Naturally, we at UNCTAD - and I imagine all of us in this room tonight - hope the Round will create ever-greater opportunities for developing countries. Rising trade trends suggest that the multilateral trading system is indeed working. What is missing is the political will and commitment to see through the rest of the negotiations and realize the development objectives promised in the Doha Ministerial Declaration.

The delays in concluding the Round are especially frustrating for poor nations, such as the cotton producers in West Africa, who had hoped the trading system would lift them out of the poverty trap. Brinksmanship does not help to yield the development dividend.

However, let me take issue with one argument that is often heard these days. It is said that the inability to reach agreement will affect the credibility of the WTO as an institution. I do not believe that this is a fair assessment of the situation. In fact, today the WTO-centred multilateral trading system has become the main body of law governing international economic relations across a wide spectrum of activities. The institution and the body of WTO law provide for security and predictability in international trade and investment. It provides for scrutiny through its Trade Policies Review Mechanism, and it offers a forum for resolving disputes in the Dispute Settlement and Appellate Bodies, in a system that was unified and made binding as a result of the Uruguay Round negotiations. This framework facilitates trade and investment as the foundation for sustainable economic growth, and apart from some further spelling out of rules, none of this will change as a result of the current negotiations, no matter what the outcome.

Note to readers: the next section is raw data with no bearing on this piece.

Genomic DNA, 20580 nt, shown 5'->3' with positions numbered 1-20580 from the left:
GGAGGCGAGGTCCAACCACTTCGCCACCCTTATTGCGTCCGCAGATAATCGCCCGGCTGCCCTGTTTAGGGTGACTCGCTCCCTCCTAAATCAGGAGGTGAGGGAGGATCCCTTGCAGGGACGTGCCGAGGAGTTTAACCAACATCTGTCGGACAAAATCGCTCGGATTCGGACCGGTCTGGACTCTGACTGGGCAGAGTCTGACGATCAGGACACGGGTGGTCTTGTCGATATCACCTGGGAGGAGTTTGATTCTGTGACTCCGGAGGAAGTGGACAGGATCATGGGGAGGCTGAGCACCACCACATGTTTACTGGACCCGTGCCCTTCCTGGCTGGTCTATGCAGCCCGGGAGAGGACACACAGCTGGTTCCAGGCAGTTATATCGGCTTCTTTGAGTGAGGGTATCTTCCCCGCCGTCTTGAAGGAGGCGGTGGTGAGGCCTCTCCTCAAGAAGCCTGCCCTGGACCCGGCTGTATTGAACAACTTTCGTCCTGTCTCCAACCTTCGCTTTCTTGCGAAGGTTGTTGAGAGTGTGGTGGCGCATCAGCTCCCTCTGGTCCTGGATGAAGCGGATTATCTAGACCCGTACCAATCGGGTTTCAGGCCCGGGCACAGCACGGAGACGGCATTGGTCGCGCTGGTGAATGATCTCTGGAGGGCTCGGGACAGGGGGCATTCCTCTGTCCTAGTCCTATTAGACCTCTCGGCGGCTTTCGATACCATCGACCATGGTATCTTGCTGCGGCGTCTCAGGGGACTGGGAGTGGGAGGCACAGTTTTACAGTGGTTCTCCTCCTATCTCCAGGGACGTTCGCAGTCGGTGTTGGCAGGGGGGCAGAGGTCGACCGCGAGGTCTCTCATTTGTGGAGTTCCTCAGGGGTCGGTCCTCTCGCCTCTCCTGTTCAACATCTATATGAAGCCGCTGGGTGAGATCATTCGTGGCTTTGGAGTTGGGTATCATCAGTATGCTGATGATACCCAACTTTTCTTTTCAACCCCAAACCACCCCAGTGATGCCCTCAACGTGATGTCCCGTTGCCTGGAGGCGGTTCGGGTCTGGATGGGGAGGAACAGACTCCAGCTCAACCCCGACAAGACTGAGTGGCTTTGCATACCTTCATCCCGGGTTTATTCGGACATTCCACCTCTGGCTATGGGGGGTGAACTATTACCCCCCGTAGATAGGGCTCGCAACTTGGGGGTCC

Regardless of how the Round turns out, developing countries will still require help in coping with the ongoing reforms and meeting the costs of adjustment to market openness and globalization. Removing subsidies, barriers and preferential trade terms can be harmful, causing the loss of livelihoods and tariff revenue as well as greater vulnerability for infant industries. International support is desperately needed to help poorer economies build their capacity to compete, retrain the workforce, shore up their infrastructure and facilitate trade. It is also essential that such funding be in addition to current levels of international aid, and that it not create new debt. In this regard, it is timely that at the Hong Kong ministerial conference, "Aid for Trade" was recognized as necessary for facilitating the smooth integration of developing countries into the international trading system. But if aid for trade is to be meaningful, it must be relevant, targeted and adequate and, as I just said, it must be additional to resources currently being made available. As the case with all aid for development, aid for trade should also reflect the priorities of the recipients. It must be demand-driven.